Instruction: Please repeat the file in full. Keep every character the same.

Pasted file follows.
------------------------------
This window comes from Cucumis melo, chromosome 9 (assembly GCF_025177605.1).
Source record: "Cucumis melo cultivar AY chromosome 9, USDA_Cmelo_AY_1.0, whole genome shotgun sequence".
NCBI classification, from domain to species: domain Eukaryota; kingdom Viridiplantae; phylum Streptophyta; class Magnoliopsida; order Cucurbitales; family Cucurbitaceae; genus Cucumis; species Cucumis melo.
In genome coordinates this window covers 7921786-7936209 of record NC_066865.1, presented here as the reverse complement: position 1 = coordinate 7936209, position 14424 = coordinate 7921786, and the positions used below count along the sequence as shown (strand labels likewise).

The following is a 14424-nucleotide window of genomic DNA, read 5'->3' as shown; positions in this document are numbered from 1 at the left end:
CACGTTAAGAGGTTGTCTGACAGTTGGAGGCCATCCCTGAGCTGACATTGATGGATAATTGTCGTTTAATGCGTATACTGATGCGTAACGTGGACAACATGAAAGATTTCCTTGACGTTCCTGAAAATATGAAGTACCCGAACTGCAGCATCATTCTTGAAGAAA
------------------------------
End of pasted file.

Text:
This window comes from Cucumis melo, chromosome 9 (assembly GCF_025177605.1).
Source record: "Cucumis melo cultivar AY chromosome 9, USDA_Cmelo_AY_1.0, whole genome shotgun sequence".
NCBI classification, from domain to species: domain Eukaryota; kingdom Viridiplantae; phylum Streptophyta; class Magnoliopsida; order Cucurbitales; family Cucurbitaceae; genus Cucumis; species Cucumis melo.
In genome coordinates this window covers 7921786-7936209 of record NC_066865.1, presented here as the reverse complement: position 1 = coordinate 7936209, position 14424 = coordinate 7921786, and the positions used below count along the sequence as shown (strand labels likewise).

The following is a 14424-nucleotide window of genomic DNA, read 5'->3' as shown; positions in this document are numbered from 1 at the left end:
CACGTTAAGAGGTTGTCTGACAGTTGGAGGCCATCCCTGAGCTGACATTGATGGATAATTGTCGTTTAATGCGTATACTGATGCGTAACGTGGACAACATGAAAGATTTCCTTGACGTTCCTGAAAATATGAAGTACCCGAACTGCAGCATCATTCTTGAAGAAA